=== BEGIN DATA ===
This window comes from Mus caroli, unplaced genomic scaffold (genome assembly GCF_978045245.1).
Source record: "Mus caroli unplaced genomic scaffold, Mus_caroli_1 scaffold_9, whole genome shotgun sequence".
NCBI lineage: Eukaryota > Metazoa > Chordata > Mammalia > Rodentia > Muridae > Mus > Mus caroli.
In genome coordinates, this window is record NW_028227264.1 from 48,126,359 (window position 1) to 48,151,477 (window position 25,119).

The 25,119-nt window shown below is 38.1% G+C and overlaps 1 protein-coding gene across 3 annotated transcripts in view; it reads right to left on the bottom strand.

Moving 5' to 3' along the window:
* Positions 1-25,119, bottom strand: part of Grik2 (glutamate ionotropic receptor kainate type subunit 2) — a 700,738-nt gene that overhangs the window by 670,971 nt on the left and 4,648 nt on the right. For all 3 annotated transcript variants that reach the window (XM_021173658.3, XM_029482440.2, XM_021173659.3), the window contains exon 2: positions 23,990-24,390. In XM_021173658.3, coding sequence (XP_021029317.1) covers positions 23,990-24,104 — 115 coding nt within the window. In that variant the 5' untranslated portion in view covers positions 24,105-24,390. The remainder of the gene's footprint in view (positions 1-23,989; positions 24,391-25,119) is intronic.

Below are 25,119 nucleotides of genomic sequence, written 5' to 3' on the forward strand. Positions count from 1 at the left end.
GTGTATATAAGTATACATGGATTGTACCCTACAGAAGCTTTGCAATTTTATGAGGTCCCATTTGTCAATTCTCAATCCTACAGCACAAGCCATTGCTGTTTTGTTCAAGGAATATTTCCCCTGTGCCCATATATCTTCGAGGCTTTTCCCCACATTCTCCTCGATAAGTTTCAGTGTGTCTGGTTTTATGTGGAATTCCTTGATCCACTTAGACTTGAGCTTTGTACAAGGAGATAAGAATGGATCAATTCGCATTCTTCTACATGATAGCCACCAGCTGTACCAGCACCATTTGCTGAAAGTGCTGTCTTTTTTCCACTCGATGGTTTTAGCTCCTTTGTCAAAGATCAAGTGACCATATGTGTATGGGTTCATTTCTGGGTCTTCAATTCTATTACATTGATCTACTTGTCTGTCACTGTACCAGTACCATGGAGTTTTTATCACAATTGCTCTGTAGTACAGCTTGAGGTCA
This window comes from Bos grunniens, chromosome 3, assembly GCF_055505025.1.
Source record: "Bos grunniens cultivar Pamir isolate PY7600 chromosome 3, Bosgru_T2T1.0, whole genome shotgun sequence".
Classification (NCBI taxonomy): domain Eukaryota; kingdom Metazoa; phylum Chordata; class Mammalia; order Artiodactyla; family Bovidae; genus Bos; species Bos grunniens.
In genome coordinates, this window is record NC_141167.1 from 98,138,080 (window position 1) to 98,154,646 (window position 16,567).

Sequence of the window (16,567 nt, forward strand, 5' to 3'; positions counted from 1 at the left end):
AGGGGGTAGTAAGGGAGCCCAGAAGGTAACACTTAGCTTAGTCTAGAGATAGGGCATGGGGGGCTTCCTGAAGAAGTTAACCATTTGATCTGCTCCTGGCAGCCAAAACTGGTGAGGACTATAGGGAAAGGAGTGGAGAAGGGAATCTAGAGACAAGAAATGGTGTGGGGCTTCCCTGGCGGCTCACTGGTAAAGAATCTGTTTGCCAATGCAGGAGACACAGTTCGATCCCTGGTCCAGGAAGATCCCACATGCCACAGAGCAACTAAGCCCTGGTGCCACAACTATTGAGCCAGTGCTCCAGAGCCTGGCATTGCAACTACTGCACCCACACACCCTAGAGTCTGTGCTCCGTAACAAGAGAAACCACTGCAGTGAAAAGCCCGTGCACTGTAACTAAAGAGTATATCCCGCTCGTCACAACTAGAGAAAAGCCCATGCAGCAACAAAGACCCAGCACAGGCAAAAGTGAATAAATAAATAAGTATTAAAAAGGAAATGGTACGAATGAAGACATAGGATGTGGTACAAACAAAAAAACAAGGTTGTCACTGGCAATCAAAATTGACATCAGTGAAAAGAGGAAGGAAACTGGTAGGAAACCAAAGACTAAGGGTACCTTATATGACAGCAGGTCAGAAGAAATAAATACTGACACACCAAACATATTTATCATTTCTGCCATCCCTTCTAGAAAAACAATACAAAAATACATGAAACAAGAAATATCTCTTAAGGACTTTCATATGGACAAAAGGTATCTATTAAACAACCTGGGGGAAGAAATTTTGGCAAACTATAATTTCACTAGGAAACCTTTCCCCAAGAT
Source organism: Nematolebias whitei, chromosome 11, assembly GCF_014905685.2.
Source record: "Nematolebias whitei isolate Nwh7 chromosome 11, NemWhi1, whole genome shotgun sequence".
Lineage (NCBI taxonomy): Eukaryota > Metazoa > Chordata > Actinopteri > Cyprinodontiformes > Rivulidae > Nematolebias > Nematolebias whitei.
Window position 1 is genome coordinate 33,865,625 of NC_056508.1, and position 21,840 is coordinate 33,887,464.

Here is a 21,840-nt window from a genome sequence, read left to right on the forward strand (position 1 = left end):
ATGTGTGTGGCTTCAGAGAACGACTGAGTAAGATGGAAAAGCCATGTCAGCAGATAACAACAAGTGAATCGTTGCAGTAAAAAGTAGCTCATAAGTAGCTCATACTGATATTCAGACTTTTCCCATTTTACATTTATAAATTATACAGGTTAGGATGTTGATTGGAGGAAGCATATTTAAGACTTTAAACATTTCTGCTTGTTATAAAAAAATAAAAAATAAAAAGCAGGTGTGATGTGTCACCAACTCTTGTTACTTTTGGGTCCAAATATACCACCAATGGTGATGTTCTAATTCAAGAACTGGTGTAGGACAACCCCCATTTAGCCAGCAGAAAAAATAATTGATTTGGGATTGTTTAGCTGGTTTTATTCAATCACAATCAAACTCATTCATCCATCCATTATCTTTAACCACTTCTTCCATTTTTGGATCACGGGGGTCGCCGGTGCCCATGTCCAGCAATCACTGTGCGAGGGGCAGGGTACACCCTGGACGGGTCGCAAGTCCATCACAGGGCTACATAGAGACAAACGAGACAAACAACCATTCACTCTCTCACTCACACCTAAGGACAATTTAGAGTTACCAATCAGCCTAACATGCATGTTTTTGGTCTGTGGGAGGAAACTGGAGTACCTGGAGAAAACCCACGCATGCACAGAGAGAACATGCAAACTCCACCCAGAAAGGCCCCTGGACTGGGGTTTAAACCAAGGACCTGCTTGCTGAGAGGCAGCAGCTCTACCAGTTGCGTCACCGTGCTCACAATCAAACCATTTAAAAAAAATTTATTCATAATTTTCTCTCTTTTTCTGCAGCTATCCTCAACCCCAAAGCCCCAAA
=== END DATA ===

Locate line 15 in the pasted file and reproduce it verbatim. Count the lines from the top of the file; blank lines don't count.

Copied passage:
AGGGGGTAGTAAGGGAGCCCAGAAGGTAACACTTAGCTTAGTCTAGAGATAGGGCATGGGGGGCTTCCTGAAGAAGTTAACCATTTGATCTGCTCCTGGCAGCCAAAACTGGTGAGGACTATAGGGAAAGGAGTGGAGAAGGGAATCTAGAGACAAGAAATGGTGTGGGGCTTCCCTGGCGGCTCACTGGTAAAGAATCTGTTTGCCAATGCAGGAGACACAGTTCGATCCCTGGTCCAGGAAGATCCCACATGCCACAGAGCAACTAAGCCCTGGTGCCACAACTATTGAGCCAGTGCTCCAGAGCCTGGCATTGCAACTACTGCACCCACACACCCTAGAGTCTGTGCTCCGTAACAAGAGAAACCACTGCAGTGAAAAGCCCGTGCACTGTAACTAAAGAGTATATCCCGCTCGTCACAACTAGAGAAAAGCCCATGCAGCAACAAAGACCCAGCACAGGCAAAAGTGAATAAATAAATAAGTATTAAAAAGGAAATGGTACGAATGAAGACATAGGATGTGGTACAAACAAAAAAACAAGGTTGTCACTGGCAATCAAAATTGACATCAGTGAAAAGAGGAAGGAAACTGGTAGGAAACCAAAGACTAAGGGTACCTTATATGACAGCAGGTCAGAAGAAATAAATACTGACACACCAAACATATTTATCATTTCTGCCATCCCTTCTAGAAAAACAATACAAAAATACATGAAACAAGAAATATCTCTTAAGGACTTTCATATGGACAAAAGGTATCTATTAAACAACCTGGGGGAAGAAATTTTGGCAAACTATAATTTCACTAGGAAACCTTTCCCCAAGAT